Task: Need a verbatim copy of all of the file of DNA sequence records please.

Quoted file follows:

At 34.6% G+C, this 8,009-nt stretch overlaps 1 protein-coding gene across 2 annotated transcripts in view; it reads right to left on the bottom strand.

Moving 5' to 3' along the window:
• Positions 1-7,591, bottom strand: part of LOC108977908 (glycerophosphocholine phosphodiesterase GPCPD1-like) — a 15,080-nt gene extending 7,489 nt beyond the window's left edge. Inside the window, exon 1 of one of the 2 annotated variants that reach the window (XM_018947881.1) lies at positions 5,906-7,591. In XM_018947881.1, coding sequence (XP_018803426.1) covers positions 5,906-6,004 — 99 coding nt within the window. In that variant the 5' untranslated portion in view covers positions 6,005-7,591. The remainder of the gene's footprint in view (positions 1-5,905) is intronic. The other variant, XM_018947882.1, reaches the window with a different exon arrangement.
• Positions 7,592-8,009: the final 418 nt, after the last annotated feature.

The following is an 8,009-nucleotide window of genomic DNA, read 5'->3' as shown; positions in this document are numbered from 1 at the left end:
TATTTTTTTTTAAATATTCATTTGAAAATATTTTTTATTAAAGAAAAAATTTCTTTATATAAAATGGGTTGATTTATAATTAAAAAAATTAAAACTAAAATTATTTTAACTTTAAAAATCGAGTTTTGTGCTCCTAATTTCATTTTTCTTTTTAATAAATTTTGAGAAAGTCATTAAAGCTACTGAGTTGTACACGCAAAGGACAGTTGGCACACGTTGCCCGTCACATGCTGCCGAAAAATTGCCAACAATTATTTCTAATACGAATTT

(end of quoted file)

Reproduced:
At 34.6% G+C, this 8,009-nt stretch overlaps 1 protein-coding gene across 2 annotated transcripts in view; it reads right to left on the bottom strand.

Moving 5' to 3' along the window:
• Positions 1-7,591, bottom strand: part of LOC108977908 (glycerophosphocholine phosphodiesterase GPCPD1-like) — a 15,080-nt gene extending 7,489 nt beyond the window's left edge. Inside the window, exon 1 of one of the 2 annotated variants that reach the window (XM_018947881.1) lies at positions 5,906-7,591. In XM_018947881.1, coding sequence (XP_018803426.1) covers positions 5,906-6,004 — 99 coding nt within the window. In that variant the 5' untranslated portion in view covers positions 6,005-7,591. The remainder of the gene's footprint in view (positions 1-5,905) is intronic. The other variant, XM_018947882.1, reaches the window with a different exon arrangement.
• Positions 7,592-8,009: the final 418 nt, after the last annotated feature.

The following is an 8,009-nucleotide window of genomic DNA, read 5'->3' as shown; positions in this document are numbered from 1 at the left end:
TATTTTTTTTTAAATATTCATTTGAAAATATTTTTTATTAAAGAAAAAATTTCTTTATATAAAATGGGTTGATTTATAATTAAAAAAATTAAAACTAAAATTATTTTAACTTTAAAAATCGAGTTTTGTGCTCCTAATTTCATTTTTCTTTTTAATAAATTTTGAGAAAGTCATTAAAGCTACTGAGTTGTACACGCAAAGGACAGTTGGCACACGTTGCCCGTCACATGCTGCCGAAAAATTGCCAACAATTATTTCTAATACGAATTT